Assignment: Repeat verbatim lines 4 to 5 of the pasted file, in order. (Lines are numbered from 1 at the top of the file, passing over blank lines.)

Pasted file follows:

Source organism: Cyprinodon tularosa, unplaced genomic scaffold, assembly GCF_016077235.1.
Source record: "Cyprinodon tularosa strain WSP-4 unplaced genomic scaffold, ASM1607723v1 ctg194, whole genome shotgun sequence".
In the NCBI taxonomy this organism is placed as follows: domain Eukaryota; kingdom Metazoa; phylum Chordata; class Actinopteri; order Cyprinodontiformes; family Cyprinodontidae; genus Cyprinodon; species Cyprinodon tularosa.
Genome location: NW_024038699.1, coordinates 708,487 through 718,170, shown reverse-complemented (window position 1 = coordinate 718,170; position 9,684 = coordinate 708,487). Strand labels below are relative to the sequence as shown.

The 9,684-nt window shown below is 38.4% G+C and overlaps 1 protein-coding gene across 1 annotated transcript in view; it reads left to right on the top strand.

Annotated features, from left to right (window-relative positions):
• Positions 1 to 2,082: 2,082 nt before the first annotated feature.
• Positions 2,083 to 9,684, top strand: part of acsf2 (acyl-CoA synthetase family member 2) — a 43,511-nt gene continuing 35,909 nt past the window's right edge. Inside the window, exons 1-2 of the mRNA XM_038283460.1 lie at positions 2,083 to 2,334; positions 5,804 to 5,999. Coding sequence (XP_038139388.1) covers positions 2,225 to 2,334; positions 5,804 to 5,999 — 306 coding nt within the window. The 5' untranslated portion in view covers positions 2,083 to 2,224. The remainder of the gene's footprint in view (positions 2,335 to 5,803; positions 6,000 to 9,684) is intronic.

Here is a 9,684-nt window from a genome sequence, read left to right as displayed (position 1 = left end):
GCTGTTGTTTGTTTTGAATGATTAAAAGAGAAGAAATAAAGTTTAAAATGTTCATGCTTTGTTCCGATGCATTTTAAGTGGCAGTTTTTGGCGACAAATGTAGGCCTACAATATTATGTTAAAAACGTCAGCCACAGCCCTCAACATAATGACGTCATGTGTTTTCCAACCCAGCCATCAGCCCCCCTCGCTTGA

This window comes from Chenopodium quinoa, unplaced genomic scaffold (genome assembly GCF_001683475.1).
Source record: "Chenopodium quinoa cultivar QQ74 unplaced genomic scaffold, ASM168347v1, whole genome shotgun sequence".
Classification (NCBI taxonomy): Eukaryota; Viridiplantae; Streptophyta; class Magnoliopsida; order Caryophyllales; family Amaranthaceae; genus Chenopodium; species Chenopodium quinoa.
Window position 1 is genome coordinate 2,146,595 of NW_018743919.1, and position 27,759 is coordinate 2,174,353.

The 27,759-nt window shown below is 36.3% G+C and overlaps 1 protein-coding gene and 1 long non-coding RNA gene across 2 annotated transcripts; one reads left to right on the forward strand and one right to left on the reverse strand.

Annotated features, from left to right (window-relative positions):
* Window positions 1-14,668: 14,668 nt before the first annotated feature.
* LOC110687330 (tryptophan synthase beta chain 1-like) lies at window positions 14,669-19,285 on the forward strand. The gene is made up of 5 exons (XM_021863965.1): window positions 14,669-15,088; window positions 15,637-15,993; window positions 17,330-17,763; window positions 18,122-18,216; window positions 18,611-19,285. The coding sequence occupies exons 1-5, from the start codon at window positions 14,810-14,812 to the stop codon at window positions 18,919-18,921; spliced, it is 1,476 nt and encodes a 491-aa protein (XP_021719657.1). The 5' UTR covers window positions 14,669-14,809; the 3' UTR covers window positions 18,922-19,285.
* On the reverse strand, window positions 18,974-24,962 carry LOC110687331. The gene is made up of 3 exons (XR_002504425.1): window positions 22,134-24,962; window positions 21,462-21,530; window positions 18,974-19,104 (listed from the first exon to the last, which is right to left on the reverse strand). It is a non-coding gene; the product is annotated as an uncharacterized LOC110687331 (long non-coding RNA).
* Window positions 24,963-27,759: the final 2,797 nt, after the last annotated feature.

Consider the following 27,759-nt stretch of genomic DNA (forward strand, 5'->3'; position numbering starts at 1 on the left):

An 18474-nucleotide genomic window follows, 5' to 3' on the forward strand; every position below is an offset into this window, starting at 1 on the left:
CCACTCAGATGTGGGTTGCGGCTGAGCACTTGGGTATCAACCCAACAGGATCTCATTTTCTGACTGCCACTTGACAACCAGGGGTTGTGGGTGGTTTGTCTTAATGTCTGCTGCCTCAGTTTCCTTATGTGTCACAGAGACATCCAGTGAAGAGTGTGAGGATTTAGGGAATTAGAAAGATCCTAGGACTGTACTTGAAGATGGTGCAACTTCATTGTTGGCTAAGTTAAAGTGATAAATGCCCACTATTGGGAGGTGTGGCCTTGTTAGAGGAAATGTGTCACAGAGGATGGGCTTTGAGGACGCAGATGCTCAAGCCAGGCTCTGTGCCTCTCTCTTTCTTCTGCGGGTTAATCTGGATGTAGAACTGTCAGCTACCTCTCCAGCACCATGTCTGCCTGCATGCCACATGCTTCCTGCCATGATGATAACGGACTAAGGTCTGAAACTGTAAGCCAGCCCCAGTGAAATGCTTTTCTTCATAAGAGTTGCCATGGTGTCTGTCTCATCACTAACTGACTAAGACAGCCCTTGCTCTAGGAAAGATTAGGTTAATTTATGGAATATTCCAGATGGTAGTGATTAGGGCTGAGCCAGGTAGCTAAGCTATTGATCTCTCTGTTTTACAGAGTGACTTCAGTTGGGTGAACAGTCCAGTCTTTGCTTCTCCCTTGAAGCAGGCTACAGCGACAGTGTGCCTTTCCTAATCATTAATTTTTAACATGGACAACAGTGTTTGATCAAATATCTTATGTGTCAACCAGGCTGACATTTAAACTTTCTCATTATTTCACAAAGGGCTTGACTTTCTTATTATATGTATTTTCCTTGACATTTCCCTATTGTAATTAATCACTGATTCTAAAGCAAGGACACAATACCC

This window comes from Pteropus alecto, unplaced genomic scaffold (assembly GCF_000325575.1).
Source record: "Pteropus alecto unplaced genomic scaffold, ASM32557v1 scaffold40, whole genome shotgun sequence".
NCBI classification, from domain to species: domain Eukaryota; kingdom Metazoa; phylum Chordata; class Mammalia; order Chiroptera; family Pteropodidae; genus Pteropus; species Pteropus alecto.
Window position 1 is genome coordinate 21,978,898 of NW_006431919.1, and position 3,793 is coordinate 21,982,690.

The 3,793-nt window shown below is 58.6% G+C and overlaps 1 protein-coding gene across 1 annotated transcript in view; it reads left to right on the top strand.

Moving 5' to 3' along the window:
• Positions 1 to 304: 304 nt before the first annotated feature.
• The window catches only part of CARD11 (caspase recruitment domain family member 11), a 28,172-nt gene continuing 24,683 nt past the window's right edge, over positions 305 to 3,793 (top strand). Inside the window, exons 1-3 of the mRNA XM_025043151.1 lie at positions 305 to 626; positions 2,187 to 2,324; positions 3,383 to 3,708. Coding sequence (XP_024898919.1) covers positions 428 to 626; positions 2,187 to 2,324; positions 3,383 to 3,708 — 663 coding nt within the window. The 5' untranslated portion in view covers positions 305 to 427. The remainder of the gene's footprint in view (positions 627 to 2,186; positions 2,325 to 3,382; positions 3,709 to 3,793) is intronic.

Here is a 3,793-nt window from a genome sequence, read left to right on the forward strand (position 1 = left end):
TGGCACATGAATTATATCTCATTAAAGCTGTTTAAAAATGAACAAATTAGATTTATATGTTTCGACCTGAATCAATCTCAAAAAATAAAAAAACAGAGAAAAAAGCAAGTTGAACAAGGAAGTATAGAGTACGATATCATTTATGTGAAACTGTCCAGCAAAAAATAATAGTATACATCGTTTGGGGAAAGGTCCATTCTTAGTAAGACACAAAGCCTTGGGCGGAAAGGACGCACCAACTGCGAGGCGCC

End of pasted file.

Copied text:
Genome location: NW_024038699.1, coordinates 708,487 through 718,170, shown reverse-complemented (window position 1 = coordinate 718,170; position 9,684 = coordinate 708,487). Strand labels below are relative to the sequence as shown.

The 9,684-nt window shown below is 38.4% G+C and overlaps 1 protein-coding gene across 1 annotated transcript in view; it reads left to right on the top strand.